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I'm writing a map implementation with the following required method signature.

I need to ensure value is of the correct type. I thought this check would cause an exception if two types were not equal, but it doesn't. Is there anyway to check for this?

public boolean containsValue(Object value) {

    try {
        V temp = (V) value;
    } catch (Exception e) {
        throw new ClassCastException("Value is not of correct type");
share|improve this question
The compiler would have issued a warning for that generic cast. Don't ignore those warnings. – prunge Aug 11 '11 at 2:51
by requiring it to be of type V you are breaking the contract of the containsValue() method, which returns true when there exists a value v in the Map where value.equals(v) (or if they are both null), regardless of the class of value – newacct Aug 11 '11 at 4:10

Because of type erasure you cannot use the standard instanceof operator. The canonical approach is to pass the class itself or an instance of it somewhere.

Then you can use reflection to check the instance type:

private Class<V> clazz; // somehow this gets set

public boolean containsValue(Object value){

        // safe:
        V temp = (V) value;

You can also check the inheritance tree using Class.isAssignableFrom:

        // safe:
        V temp = (V) value;

Note this guarantees that this is a type-safe cast but does not require the types to be the same, e.g. V could be Number, but value could be of type Integer.

As far as getting clazz, you can enforce it in your constructor:

public class MyMap<K,V>{

    private final Class<V> clazz;

    public MyMap(Class<V> clazz){
        this.clazz = clazz;


And your initializer for the class might look something like:

 MyMap<Integer,String> foo = new MyMap<Integer,String>(String.class);

I'm generally in favor of passing the type in the constructor for this kind of thing and marking the field as final since the semantics and restrictions would then prevent you from changing that field, which is reasonable since the instance generally relies on compile-time guarantees that assume the type parameters are unchanged.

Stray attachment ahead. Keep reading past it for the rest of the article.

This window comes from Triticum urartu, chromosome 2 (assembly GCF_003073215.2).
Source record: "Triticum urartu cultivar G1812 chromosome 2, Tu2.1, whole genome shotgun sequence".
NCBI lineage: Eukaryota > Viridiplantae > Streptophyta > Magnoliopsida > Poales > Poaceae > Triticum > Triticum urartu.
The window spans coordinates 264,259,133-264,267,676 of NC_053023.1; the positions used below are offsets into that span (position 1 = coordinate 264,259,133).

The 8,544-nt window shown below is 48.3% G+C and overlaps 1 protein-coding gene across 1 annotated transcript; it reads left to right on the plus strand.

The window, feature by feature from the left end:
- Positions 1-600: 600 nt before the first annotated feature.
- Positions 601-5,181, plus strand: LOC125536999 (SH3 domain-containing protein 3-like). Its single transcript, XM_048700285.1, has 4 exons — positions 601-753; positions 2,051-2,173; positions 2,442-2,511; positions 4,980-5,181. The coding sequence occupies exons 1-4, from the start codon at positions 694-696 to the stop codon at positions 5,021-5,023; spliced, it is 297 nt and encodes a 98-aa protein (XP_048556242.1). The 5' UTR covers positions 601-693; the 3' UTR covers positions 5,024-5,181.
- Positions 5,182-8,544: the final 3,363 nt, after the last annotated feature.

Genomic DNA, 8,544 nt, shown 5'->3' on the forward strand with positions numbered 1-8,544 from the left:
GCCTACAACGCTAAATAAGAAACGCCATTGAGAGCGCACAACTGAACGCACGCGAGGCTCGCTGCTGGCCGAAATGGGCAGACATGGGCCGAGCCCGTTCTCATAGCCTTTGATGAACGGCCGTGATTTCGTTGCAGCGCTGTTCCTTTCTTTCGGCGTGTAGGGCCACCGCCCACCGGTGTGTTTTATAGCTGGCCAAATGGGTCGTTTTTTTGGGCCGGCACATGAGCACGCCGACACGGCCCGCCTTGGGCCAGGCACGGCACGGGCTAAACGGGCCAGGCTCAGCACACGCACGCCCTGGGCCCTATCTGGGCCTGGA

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Alright, I'm kind of getting what you're saying, but how and where do I put the clazz thing? – Jeff Aug 11 '11 at 0:44
@Jeff: It just needs to be a field in your class. I recommend setting its value in your constructor. – Mark Elliot Aug 11 '11 at 0:47
So, it seems like this: public class MyMap<K,V>{ public MyMap(Class<V> clazz){ this.clazz = clazz; } is its own separate constructor? How does that integrate with the one I already have written? – Jeff Aug 11 '11 at 0:57
@Jeff: you need to modify your current constructor. – Mark Elliot Aug 11 '11 at 2:32

Why do you need the value to be of type V? The Map interface was defined this way not by accident.

You should rather accept the value being an Object and then invoke value.equals(someOtherValueInYourMap).

For example:

public boolean containsValue(Object value) {
    V v1 = ...;
    V v2 = ...;
    V v3 = ...;
    return value.equals(v1) || value.equals(v2) || value.equals(v3);

assuming there are three values in your map v1, v2, v3. It doesn't matter what's the type of v1, v2, v3 and the argument value, cause the equals method is defined in Object and you can always call it to compare objects. If value is really of a different type that can't be compared with V instances, then its equals method will throw an ClassCastException and unless you catch it, it will be propagated further. Don't worry about it.

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+1 people always try to force the object to be the value's type, which contradicts the specification of the method in Map – newacct Aug 11 '11 at 4:07

The reason it doesn't throw an exception is because the map can't contain an object of a different type, so false is the correct answer.

As for your question, thanks to type-erasure, no there is no way of seeing if the passed object is the same as the generic type.

share|improve this answer
value is an external object passed in; not an object in the map – newacct Aug 11 '11 at 4:07

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